UNCLE JEFF

Our small town bar was bustling with people; there was a band playing, a band of men who lived nearby and appeared to play cover songs when asked. They weren’t good, but they weren’t bad. They played Tom Petty and “Fishin’ in the Dark” and things like that, the kind of songs Midwesterners like to hear when they’ve been drinking. Comfort songs. I’d been celebrating my old classmate Donny’s 21st birthday with my four best girlfriends, the girls I grew up with and love like sisters, drinking rounds of Bud Light.

I always liked dancing with the men I grew up with, farmers and agronomists and the like. They knew a few dances, they led, they held your hand confidently and chatted sweetly, simply with you as you danced. My dad doesn’t dance, but my brother does. Some of my uncles do too. And I, like my mother and her band of sisters, love to dance with a man who knows how.

Donny’s sister, drunk and grinning, pushed my uncle Jeff towards me. “Dance with your niece!” She crowed. My dad’s brother had been silent, grouchy, through my childhood; he was mad at me when I was little and drew kitties, pink and blue and childish, all over the cement of the shop with chalk. That defined our relationship for the next few years.

Most of my paternal uncles are quiet men who mumble a few words at their niece who lived on the home farm, a girl they watched grow from a tiny child singing “Somewhere Out There” to anyone who would listen to the young woman I am now. I know that all of them are proud of me and that they love me, but they just don’t have the words to say it. From them I have inherited a lonely streak, a sharp tongue and quick wit and a tendency to hit the bottom of the bottle a little too hard sometimes.

I was buzzed enough to grab Jeff’s hand and let him push me awkwardly around the floor for a few minutes. It was the only time we ever talked for more than a moment or two and the only time we ever touched. He died a year or two ago, cancer, left three grown daughters and a son who is now 14, shy and mumbly as his kin. I didn’t go to the funeral; I stayed with Grandma and chatted aimlessly at her as they buried her son. I know she appreciated my company, but she never said it. She didn’t really need to.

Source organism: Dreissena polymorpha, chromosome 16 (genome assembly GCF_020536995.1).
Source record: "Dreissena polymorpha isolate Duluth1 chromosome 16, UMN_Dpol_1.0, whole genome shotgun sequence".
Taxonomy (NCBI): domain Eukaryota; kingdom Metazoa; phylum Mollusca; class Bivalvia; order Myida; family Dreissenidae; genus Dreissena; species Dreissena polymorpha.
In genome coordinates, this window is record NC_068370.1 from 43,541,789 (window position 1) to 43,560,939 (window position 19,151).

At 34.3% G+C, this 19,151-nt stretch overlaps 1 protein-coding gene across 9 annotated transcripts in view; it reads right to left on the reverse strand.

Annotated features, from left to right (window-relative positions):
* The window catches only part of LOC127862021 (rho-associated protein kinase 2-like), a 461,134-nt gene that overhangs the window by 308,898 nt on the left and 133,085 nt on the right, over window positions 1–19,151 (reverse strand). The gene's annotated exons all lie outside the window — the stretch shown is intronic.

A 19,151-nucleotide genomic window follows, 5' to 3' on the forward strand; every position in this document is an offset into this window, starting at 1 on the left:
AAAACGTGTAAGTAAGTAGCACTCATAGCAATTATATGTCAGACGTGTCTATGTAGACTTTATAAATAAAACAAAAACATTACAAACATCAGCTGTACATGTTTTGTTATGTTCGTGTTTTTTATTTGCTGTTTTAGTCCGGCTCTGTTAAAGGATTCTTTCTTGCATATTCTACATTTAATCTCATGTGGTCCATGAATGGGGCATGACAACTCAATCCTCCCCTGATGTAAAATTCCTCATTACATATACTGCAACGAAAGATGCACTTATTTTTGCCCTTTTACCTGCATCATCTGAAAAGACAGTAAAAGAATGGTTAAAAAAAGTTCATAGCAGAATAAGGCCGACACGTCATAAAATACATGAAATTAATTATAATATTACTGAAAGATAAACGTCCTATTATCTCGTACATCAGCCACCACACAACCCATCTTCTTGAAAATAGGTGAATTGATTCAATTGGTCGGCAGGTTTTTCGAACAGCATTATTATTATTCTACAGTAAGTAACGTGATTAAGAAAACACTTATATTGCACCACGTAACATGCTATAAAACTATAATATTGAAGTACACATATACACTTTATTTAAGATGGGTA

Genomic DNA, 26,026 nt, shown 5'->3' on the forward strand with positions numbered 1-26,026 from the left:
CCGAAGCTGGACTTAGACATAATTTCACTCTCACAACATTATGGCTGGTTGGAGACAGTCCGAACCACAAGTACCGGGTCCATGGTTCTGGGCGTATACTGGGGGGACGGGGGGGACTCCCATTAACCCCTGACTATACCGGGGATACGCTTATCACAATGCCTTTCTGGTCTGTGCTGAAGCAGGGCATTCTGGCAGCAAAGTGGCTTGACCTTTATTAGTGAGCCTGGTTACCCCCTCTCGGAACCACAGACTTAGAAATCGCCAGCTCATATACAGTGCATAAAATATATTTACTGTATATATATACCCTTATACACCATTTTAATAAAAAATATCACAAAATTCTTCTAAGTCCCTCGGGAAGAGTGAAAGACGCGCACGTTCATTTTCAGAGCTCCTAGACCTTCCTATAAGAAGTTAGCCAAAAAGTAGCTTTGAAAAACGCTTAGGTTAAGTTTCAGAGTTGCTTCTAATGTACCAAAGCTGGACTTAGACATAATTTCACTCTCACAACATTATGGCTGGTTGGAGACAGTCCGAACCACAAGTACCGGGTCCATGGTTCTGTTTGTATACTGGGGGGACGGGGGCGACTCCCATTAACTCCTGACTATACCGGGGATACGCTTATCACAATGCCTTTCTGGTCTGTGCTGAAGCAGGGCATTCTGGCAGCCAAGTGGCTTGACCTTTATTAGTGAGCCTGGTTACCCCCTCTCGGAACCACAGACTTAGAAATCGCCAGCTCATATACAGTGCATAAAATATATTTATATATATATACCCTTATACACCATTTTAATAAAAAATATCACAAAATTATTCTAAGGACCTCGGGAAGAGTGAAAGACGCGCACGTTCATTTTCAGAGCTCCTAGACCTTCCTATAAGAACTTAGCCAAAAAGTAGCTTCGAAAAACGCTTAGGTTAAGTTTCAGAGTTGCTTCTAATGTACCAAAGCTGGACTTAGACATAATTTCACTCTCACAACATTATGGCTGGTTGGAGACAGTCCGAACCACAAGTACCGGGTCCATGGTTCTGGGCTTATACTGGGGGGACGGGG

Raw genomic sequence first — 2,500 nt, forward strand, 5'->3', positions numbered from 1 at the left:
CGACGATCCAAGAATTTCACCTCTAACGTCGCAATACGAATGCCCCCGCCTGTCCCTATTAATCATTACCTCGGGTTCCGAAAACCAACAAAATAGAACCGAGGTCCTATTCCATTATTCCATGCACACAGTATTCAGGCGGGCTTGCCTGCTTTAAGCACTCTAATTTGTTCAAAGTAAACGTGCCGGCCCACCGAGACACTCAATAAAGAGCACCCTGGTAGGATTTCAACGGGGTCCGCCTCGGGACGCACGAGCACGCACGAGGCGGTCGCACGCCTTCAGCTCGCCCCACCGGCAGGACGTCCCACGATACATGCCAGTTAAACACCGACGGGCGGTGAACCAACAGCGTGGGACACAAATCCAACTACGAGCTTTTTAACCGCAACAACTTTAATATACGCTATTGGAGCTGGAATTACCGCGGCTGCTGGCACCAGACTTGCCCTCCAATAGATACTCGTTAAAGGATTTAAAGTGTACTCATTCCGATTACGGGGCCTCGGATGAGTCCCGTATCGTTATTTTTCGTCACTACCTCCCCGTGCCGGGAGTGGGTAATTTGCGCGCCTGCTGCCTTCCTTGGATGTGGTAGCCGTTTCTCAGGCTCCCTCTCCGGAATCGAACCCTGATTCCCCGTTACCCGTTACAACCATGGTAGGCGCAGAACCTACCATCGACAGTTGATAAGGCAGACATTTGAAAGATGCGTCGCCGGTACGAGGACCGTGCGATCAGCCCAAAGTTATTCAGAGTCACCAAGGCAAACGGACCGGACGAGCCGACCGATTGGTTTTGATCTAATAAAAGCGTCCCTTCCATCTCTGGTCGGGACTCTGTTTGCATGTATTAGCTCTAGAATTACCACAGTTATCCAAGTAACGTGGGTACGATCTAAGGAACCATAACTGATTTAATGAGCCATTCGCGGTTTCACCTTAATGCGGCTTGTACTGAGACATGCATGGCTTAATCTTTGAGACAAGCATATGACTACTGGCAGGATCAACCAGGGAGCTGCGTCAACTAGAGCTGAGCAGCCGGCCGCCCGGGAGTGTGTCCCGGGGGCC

SAM

I keep this memory wrapped up in my brain, wrapped like a present and labeled “SAVE” in heavy red printing. In my mind, it’s tied with a velvet ribbon I can run my fingers across when I feel particularly grey, when I’ve stayed up too late or slept too long or driven too far. Maybe I should let it go, but it’s too pretty to forget.

It was the night of your birthday and all the guests had left. My mouth tasted like champagne and grilled peaches; you were tipsy with gin. The living room of your house was silent and dark, save for the icy blue light of the computer screen. We stood in the middle, your hands on my waist and mine threaded up in your hair. You had turned on an old Dire Straits song, one I knew you loved because you mentioned it when we’d first started dating, and we were swaying to it, my black silk dress and bare feet, you singing and me smiling into your face because you couldn’t sing but I liked it just the same.

We had many lovely moments, other moments I threw in that box in my head, but nothing as simple and perfect as that. I hope you spend every birthday dancing with a girl that way. TC mark